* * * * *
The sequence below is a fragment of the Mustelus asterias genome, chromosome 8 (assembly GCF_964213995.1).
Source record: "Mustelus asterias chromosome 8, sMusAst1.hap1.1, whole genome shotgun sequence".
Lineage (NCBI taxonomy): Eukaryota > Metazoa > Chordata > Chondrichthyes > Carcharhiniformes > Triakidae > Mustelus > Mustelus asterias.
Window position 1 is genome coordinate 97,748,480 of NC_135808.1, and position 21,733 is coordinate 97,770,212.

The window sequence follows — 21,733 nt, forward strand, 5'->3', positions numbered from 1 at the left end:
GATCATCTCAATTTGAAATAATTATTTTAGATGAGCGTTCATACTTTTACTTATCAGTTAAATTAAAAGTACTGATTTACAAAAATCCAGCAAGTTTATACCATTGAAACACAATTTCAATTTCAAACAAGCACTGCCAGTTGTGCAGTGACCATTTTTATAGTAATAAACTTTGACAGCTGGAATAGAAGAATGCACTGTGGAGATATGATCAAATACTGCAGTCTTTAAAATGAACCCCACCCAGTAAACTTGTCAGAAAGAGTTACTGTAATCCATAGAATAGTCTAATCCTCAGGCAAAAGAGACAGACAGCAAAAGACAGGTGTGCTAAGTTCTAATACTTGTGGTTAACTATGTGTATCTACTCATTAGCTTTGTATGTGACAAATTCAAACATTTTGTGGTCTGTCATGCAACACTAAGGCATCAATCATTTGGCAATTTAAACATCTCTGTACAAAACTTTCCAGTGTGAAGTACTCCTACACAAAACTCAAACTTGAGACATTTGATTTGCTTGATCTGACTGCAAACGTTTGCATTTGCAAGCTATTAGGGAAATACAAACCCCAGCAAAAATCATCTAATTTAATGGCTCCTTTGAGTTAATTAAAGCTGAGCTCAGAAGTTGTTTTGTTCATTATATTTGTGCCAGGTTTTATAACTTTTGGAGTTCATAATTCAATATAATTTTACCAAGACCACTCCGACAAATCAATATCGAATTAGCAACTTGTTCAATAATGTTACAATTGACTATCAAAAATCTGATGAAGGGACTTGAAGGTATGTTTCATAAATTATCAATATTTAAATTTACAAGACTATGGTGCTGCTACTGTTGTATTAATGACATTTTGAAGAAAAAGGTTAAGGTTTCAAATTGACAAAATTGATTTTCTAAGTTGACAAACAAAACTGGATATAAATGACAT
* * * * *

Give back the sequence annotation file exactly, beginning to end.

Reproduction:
The sequence below is a fragment of the Mustelus asterias genome, chromosome 8 (assembly GCF_964213995.1).
Source record: "Mustelus asterias chromosome 8, sMusAst1.hap1.1, whole genome shotgun sequence".
Lineage (NCBI taxonomy): Eukaryota > Metazoa > Chordata > Chondrichthyes > Carcharhiniformes > Triakidae > Mustelus > Mustelus asterias.
Window position 1 is genome coordinate 97,748,480 of NC_135808.1, and position 21,733 is coordinate 97,770,212.

The window sequence follows — 21,733 nt, forward strand, 5'->3', positions numbered from 1 at the left end:
GATCATCTCAATTTGAAATAATTATTTTAGATGAGCGTTCATACTTTTACTTATCAGTTAAATTAAAAGTACTGATTTACAAAAATCCAGCAAGTTTATACCATTGAAACACAATTTCAATTTCAAACAAGCACTGCCAGTTGTGCAGTGACCATTTTTATAGTAATAAACTTTGACAGCTGGAATAGAAGAATGCACTGTGGAGATATGATCAAATACTGCAGTCTTTAAAATGAACCCCACCCAGTAAACTTGTCAGAAAGAGTTACTGTAATCCATAGAATAGTCTAATCCTCAGGCAAAAGAGACAGACAGCAAAAGACAGGTGTGCTAAGTTCTAATACTTGTGGTTAACTATGTGTATCTACTCATTAGCTTTGTATGTGACAAATTCAAACATTTTGTGGTCTGTCATGCAACACTAAGGCATCAATCATTTGGCAATTTAAACATCTCTGTACAAAACTTTCCAGTGTGAAGTACTCCTACACAAAACTCAAACTTGAGACATTTGATTTGCTTGATCTGACTGCAAACGTTTGCATTTGCAAGCTATTAGGGAAATACAAACCCCAGCAAAAATCATCTAATTTAATGGCTCCTTTGAGTTAATTAAAGCTGAGCTCAGAAGTTGTTTTGTTCATTATATTTGTGCCAGGTTTTATAACTTTTGGAGTTCATAATTCAATATAATTTTACCAAGACCACTCCGACAAATCAATATCGAATTAGCAACTTGTTCAATAATGTTACAATTGACTATCAAAAATCTGATGAAGGGACTTGAAGGTATGTTTCATAAATTATCAATATTTAAATTTACAAGACTATGGTGCTGCTACTGTTGTATTAATGACATTTTGAAGAAAAAGGTTAAGGTTTCAAATTGACAAAATTGATTTTCTAAGTTGACAAACAAAACTGGATATAAATGACAT